Sunday, 28 April 2013

The Curious Incident of the Dog in the Night-Time - Olivier Award Winners 2013!

And now a multi-Olivier Award Winner:
BEST ACTOR Luke Treadaway for
The Curious Incident Of The Dog In The Night-Time
Nicola Walker for The Curious Incident Of The Dog In The Night-Time
Marianne Elliott for The Curious Incident Of The Dog In The Night-Tim
The Curious Incident Of The Dog In The Night-Time

and more...

And a copy of my review...

(Rated 7/5 )

Absolutely thrilled and delighted to give the National Theatre’s production of The Curious Incident of the Dog in the Night-Time my top mark! I am sure Christopher, the hero of the piece, would query giving a better than perfect score, but I would then tell him it’s like an A*, but with an extra-special additional star added to that! 5=A, 6=A* and 7=A** J.

‘The Curious Incident of the Dog in the Night-Time’ - National Cottesloe Theatre - Saturday 25th August 2012

I read Mark Haddon’s book many years ago and absolutely loved it. Definitely one of my all time favourite novels. According to popular marketing of the novel, Christopher John Francis Boone has Asperger’s syndrome. I would say this is probably the closest it’s possible to get to ‘easily’ labelling him so that people can have some idea as to what to expect of him. However, I completely agree with Mark Haddon in his article in the theatre programme for this production – labelling people and putting them into boxes comes no way near to describing who and how they are and, in many cases, is completely unhelpful. Within all our peculiarities and syndromes, we are all individual, and on a kind of continuous scale of ‘abnormality’ – which of us is in fact normal?! It simply does not exist!
Christopher has difficulty reading and understanding other people’s emotions – his empathy is highly limited. He also struggles to allow people close to him physically – hugs are a nightmare and should be avoided – his way of coming close to someone, as shown in the play, is to slowly bring hands together, but at the point of touching, Christopher will withdraw. He loves and becomes absorbed my mathematical problems. He is very good indeed at proofs of theorems – there is a safety and security for him in the world of maths, in which you can prove things 100%. The outside world, or even the world in his own home, does not provide that safety, because nothing can be proved – it’s all a great, big confusion of people and their odd behaviours.
This becomes even more of a problem when he faced with a murder mystery to solve. Who killed Mrs. Shears’ dog, Wellington, with a garden fork? In the process of solving this mystery, Christopher goes detecting and also solves a much greater mystery of his own family and faces many of his demons along the way…

Luke Treadaway, who played the lead in the NT’s Warhorse also, continues to show his exceptional talent in performance as Christopher. This is a virtuoso study of a character, in which he uses voice as well as body language to take us along with him in understanding Christopher. We adore him! The poetry and movement of his internal world are delightful and so moving. We both fully get how hard it is for Christopher to appreciate the feelings and roller-coaster emotions of other humans with whom he has to deal, and also understand them and ourselves better in exploring with him. The beauty of his fantasies of being an astronaut comes across in a dance of lights, images and computer graphics, in which props, as well as fellow cast members are used to lift him aloft and help him fly weightlessly. The staging is complete brilliance, the biggest supporting role in exhibiting the fascinating workings of Christopher’s mind. Very well done to designer; Bunny Christie, lighting designer; Paule Constable, video designer; Finn Ross and movement directors; Scott Graham and Steven Hoggett. And of course also sound designer; Ian Dickinson, music maestro; Adrian Sutton, voice coach; Jeanette Nelson and fight director; Kate Waters. This is definitely an ensemble piece. And an ensemble stage also, which opens up at various points to reveal all sorts of secrets, devices and treasures, and on which Christopher builds a train set – which later comes to life, and draws the faces Siobhan teaches him to interpret people’s feelings. All parts of performance and staging contribute in equal measure in showing us who and how Christopher is and how his world and our world operate and come into conflict… and maybe harmony.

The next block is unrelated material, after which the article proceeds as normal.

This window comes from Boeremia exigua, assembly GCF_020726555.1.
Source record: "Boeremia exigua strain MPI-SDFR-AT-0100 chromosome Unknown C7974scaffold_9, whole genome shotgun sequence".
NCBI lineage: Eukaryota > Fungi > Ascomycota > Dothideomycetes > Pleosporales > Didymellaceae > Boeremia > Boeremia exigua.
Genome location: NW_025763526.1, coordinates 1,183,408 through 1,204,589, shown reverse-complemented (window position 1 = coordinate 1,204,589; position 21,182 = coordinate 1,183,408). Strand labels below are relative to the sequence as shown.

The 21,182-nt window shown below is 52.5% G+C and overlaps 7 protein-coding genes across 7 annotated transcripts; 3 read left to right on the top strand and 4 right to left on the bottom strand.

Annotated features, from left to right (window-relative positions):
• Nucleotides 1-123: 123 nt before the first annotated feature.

Niamh Cusack plays his teacher, Siobhan. Totally and utterly wonderful! As much as we adore Luke as Christopher, we love Niamh’s Siobhan too. She is so much more than his teacher. Through her narration of some parts of Christopher’s story, as well as voicing him in parts like a counsellor would with a client, we experience the intense empathy and support she gives Christopher. It also emphasizes his own voice at times when he is maybe struggling to express himself. She is so gentle and yet so strong. There are also some highly humorous moments when she tells us and Christopher what another character has said, and then they say it themselves in their own way; playing with similarity and contrast.